House of the Rising Sun

After putting many hours into what was meant to be a simple cover song project, I am very glad to say that House of the Rising Sun is officially released and available for download.


I’m not sure how many hours went into the production here over the last few months, but it’s easily one of the more complicated things I’ve done. I set out to stretch away from my comfort zone, experiment with some new software, and learn new techniques. Check, check, check, and check, more than I’d ever bargained for.

First off, this song’s just got a ton of layers going on. Many psycliq songs take a pretty straightforward rock band approach. You’ve got your drum kind of stuff, a bass instrument, a couple midrange bits to add texture, and maybe a melody up on top to carry things along. The first version of this has organ, drums, a couple guitars, bass guitar, two interlocking synths, a string pad, some sound effects, some vocals, and a solo line. And that’s just what I can remember off hand! It was quite a challenge putting all of these pieces together into something that sounded like a single song and not just a mush of noise happening. At least, I hope I accomplished that much.

Second, this was my first time around with a bunch of new versions of software, like ProTools 9, Reason 5, Amplitube 3, and others. Several of these were major upgrades with very different ways of working than what I was used to. I also had a few new tools to help the process, like the AKAI MPD18 drum pad, which works fantastic with Reason, and the nanoKontrol2, which works fantastic with Pro Tools 9. I also made an effort to master the songs a bit with TRackS3, and hope that I didn’t mangle the sound quality too badly in the process. But in doing so, I made sure to export all of the stems out to allow for remixes and the like in the future.

Third, and speaking of remixes, I simply couldn’t leave well enough alone. Once I’d basically gotten the main mix the way that I wanted it, I immediately started tweaking things around and making some experimental remixes. One of these added four additional tracks on top of the existing madness, if you can believe it.

There are four different mixes total in the single, with instrumental versions of each, bringing the grand total to eight tracks. The download also comes with a sixteen-page art booklet with illustrated lyrics, as well as a set of desktop wallpapers made out of the minimalist cover art. All in all, it’s a pretty sweet deal at only $2, if you ask me.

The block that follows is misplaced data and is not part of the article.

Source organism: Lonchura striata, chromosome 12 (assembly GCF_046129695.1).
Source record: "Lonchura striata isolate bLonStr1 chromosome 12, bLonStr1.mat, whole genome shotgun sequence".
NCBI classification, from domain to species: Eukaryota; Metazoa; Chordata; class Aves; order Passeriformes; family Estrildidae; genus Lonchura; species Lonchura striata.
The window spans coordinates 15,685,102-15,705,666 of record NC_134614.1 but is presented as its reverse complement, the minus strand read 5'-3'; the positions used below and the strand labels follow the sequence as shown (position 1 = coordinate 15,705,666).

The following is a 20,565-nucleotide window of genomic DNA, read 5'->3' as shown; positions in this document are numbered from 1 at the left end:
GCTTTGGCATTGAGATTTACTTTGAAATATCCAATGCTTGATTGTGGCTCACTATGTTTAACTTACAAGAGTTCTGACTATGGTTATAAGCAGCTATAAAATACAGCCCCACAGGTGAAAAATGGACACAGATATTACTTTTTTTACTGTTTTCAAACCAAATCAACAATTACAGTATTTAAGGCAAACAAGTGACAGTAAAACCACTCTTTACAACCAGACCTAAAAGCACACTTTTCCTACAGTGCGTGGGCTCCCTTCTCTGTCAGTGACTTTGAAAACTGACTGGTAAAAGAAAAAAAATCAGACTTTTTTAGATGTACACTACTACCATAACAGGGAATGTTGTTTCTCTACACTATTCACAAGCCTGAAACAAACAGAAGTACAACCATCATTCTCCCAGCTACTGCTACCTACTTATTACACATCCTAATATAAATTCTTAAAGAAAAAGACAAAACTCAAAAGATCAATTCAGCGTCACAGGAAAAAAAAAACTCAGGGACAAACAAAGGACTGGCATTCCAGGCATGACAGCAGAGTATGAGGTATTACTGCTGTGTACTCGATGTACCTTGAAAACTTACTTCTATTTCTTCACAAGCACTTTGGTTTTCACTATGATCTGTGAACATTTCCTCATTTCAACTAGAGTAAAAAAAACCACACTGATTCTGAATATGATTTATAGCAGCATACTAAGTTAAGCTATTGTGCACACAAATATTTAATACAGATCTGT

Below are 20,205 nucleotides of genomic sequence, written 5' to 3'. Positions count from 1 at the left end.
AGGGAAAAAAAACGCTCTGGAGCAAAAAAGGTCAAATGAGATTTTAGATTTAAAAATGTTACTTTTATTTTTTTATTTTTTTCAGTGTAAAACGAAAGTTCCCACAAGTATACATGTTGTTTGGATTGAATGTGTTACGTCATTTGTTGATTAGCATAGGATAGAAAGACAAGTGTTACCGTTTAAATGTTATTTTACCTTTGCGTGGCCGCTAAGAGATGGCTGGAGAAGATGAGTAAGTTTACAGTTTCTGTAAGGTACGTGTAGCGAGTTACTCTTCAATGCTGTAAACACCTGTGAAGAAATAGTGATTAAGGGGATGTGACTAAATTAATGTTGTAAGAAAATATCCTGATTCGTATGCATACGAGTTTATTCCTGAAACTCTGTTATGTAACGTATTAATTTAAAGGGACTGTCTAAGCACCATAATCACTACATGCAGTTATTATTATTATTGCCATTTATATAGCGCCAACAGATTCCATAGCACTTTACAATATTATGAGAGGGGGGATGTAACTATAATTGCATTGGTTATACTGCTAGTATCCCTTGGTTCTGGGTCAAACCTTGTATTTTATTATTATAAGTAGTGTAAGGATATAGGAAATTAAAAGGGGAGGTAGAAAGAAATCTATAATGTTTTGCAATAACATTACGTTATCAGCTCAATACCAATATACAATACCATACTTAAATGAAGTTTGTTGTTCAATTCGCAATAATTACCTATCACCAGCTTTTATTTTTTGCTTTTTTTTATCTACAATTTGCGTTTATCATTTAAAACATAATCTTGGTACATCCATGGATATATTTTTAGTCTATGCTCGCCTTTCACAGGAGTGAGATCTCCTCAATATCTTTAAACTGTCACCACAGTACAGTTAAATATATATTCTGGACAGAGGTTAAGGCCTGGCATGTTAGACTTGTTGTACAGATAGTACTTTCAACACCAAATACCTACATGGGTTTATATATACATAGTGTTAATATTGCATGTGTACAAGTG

But you didn’t ask me, so I’m going to let you decide for yourself: go ahead and listen to it for free, right here!

If you like it, support independent music and tell your friends!


A slice of MicroKorg

Inspired by the MicroMoorg project, I’ve decided to try and mod my own MicroKorg into a folding synthesizer. The control panel on the mK has always been a bit awkward to use, as you really do need to lean over it to read everything in the edit matrix. Plus, I thought it would just look awesome to have this little guy fold up like that.

As you can see, the first part of the project is taking the thing apart. Sorry for the terrible picture, but it’s all I have right now. Once we got everything out, we carefully measured where the components fit and found, as others have, that you can slice the chassis apart pretty cleanly between the keyboard and the editor panel. We used a dremel to make the cut, which worked fairly well except for some melting underneath the arpeggiator switches. There’s really just not much plastic there to hold things up once you cut away the bottom portion, so we’re going to have to figure out how to reinforce that when this all goes back together.

You might notice that last sentence is in the future tense.

Once we had everything apart, we tried to fit the hinges we had onto the remaining case only to discover that nothing quite fit the way we wanted it to. After mocking up a few different ideas, we decided to call it quits and put the basic unit back together. Needless to say, this was quite disappointing, but better to take this project a little bit slow and have better results than a quick hack job that nobody would be happy with. And most importantly of all, the MicroKorg needs to still work when it’s all done.